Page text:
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Re: Large vowel systems (was: Last Name Translation Help?)

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  • j_mach_wust
    ... That also sounds reasonable. ... That s a pretty system! What is /9-/? ... Is consonant gemination considered to be mere consonant length in Swedish
    Message 1 of 25 , Apr 9 12:55 AM
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      Melroch 'Aestan wrote:
      > Since back vowels tend to get more rounded the
      > higher they are it might be a good idea to use
      > (( = /o/ and ( = /O/: doubling would then indicate
      > relatively greater rounding. That way you can still
      > -- tenuously -- preserve consistency in the use of
      > the doubling modification.

      That also sounds reasonable.

      > Also should it come to expressing my native dialect
      > there would be three extra vowel phonemes to consider.
      > I would express these like this:
      >
      > i /i/ = . y /y/ = .. u /u\/ = (( o /u/ = ))
      > e /e/ = / ö /2/ = // û /8/ = ( å /o/ = )
      > ä /E/ = \
      > â /a/ = v /ô/ /9-/ = \\ a /A/ = ^

      That's a pretty system! What is /9-/?

      > (I'm anyway ignoring the fact that long /A/ is [Q:]!
      > Length is not phonemic in Swedish, the rule basically
      > being that a stressed vowel is long if not followed
      > by a consonant cluster or a geminate consonant. Still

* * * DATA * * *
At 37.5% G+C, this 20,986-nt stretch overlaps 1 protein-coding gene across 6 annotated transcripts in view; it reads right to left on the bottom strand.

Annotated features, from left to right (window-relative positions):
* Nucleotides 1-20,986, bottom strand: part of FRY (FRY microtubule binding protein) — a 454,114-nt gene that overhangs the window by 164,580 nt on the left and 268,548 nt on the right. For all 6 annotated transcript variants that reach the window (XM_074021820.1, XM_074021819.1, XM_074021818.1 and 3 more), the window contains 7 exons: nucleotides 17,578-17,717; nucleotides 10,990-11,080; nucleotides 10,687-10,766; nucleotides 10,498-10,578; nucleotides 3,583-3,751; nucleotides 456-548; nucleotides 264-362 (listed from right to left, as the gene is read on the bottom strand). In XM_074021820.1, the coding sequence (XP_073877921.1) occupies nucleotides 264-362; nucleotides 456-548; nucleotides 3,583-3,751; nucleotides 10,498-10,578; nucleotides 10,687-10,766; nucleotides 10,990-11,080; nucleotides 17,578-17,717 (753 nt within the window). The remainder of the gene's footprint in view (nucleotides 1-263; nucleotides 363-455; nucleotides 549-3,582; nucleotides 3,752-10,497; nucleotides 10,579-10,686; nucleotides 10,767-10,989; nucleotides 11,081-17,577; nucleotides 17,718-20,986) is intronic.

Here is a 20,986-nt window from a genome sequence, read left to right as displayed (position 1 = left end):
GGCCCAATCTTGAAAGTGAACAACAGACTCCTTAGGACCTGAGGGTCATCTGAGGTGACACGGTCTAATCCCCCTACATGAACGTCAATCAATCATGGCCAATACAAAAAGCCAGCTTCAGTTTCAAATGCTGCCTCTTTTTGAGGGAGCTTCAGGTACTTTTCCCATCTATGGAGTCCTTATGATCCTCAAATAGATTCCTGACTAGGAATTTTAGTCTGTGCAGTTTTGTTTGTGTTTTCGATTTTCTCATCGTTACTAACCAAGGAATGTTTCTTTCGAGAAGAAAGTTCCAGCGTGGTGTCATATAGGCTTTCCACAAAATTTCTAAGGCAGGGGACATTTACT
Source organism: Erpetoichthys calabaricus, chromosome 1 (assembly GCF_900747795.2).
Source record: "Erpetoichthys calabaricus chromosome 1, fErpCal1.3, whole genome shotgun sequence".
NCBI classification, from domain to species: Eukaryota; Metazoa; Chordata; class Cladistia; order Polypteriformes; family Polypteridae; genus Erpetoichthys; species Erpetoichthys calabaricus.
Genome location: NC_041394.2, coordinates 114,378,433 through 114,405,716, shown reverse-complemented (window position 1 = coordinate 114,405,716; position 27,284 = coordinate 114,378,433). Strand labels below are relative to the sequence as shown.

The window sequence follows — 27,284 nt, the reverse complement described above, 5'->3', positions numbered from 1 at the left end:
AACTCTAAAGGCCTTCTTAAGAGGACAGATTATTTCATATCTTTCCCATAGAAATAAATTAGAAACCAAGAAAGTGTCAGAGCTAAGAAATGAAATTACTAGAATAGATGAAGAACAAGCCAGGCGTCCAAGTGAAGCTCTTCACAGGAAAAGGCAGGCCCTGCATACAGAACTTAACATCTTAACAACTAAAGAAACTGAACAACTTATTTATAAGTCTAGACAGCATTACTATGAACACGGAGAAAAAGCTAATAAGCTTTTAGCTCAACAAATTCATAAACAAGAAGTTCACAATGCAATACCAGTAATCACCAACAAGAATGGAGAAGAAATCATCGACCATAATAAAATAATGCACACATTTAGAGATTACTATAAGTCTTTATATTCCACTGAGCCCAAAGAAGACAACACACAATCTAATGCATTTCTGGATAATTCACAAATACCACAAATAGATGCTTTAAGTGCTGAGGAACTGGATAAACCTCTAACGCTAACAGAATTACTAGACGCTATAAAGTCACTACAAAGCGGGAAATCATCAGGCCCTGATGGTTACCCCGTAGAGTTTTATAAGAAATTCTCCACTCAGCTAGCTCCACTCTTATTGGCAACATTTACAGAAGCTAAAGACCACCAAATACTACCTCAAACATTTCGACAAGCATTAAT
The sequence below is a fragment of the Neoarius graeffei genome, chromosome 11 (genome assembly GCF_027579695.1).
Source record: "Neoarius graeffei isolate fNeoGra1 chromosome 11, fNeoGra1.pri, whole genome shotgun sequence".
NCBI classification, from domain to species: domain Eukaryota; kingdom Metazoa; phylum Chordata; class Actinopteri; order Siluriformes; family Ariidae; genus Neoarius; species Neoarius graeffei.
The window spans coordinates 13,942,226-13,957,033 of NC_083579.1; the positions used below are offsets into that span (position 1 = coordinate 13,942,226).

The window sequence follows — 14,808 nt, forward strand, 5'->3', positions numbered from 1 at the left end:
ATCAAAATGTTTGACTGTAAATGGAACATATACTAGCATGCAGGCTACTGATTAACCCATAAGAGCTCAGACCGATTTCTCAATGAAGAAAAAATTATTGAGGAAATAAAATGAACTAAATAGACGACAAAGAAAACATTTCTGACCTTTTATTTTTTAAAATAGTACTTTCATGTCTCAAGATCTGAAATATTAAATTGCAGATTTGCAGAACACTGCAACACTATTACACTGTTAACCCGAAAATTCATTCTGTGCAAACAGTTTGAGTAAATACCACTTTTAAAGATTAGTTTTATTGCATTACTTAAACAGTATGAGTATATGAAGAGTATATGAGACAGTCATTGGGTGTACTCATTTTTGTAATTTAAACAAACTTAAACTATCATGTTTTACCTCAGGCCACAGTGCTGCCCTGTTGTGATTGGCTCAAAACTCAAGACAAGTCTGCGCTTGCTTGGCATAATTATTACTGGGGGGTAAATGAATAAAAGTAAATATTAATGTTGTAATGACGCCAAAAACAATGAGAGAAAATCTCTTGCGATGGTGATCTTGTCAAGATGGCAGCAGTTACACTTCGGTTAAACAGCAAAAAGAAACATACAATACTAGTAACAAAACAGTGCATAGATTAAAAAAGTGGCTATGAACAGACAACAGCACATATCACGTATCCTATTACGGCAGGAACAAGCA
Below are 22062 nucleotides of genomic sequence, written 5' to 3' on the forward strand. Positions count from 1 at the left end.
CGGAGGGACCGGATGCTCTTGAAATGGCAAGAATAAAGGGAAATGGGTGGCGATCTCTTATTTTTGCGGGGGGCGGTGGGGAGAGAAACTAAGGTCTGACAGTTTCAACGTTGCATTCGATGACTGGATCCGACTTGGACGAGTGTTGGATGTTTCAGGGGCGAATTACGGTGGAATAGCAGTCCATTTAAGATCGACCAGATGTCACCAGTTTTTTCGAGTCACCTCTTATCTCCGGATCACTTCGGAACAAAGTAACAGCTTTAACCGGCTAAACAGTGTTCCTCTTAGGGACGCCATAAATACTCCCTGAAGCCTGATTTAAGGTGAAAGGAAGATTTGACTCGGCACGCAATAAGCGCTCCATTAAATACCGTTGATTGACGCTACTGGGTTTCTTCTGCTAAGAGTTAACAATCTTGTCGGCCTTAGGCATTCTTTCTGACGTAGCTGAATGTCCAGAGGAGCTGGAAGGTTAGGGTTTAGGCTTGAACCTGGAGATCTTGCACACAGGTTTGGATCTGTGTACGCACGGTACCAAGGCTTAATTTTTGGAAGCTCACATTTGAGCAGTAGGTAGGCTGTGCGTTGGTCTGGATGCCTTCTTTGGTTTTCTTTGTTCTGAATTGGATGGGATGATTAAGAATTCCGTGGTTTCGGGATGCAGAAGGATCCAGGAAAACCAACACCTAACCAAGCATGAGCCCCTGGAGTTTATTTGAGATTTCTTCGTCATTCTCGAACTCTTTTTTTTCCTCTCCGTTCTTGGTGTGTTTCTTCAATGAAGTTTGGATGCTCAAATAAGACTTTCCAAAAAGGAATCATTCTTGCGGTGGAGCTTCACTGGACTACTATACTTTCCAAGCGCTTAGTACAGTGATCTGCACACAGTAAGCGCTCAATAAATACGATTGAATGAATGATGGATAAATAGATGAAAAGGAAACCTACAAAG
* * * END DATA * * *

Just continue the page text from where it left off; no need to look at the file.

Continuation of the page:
> people tend to hear phonetic vowel length better than
      > phonetic consonant length, so the question about length
      > is a bit vexed both in phonology and in Tengwar writing...)

      Is consonant gemination considered to be mere consonant length in
      Swedish phonology? Traditionally, the Alemannic consonant length is
      considered to be a secondary feature of the fortis-lenis opposition,
      but it is debated whether there are other features to that opposition.

      > AFAIK the use
      > of . for _i_ and / for _e_ is a CJRT usage,

      It's attested in DTS 10, after all one of the two major English tehtar
      mode samples.

      > If having to distinguish two levels of i-vowels
      > I'd prefer using the caret tehta for /Y/ and double
      > it (vertically) for /y/ -- and of course . = /I/
      > and .. = /i/.

      I prefer to keep the attested symmetry between unrounded front vowel =
      . and corresponding rounded front vowel = ..

      > in a language like Icelandic, where older
      > /Q/ has become /9/, you almost have to use the W-tehta for
      > that phoneme, if you are going to use the same mode for both
      > the old and the new language (which anyway is possible only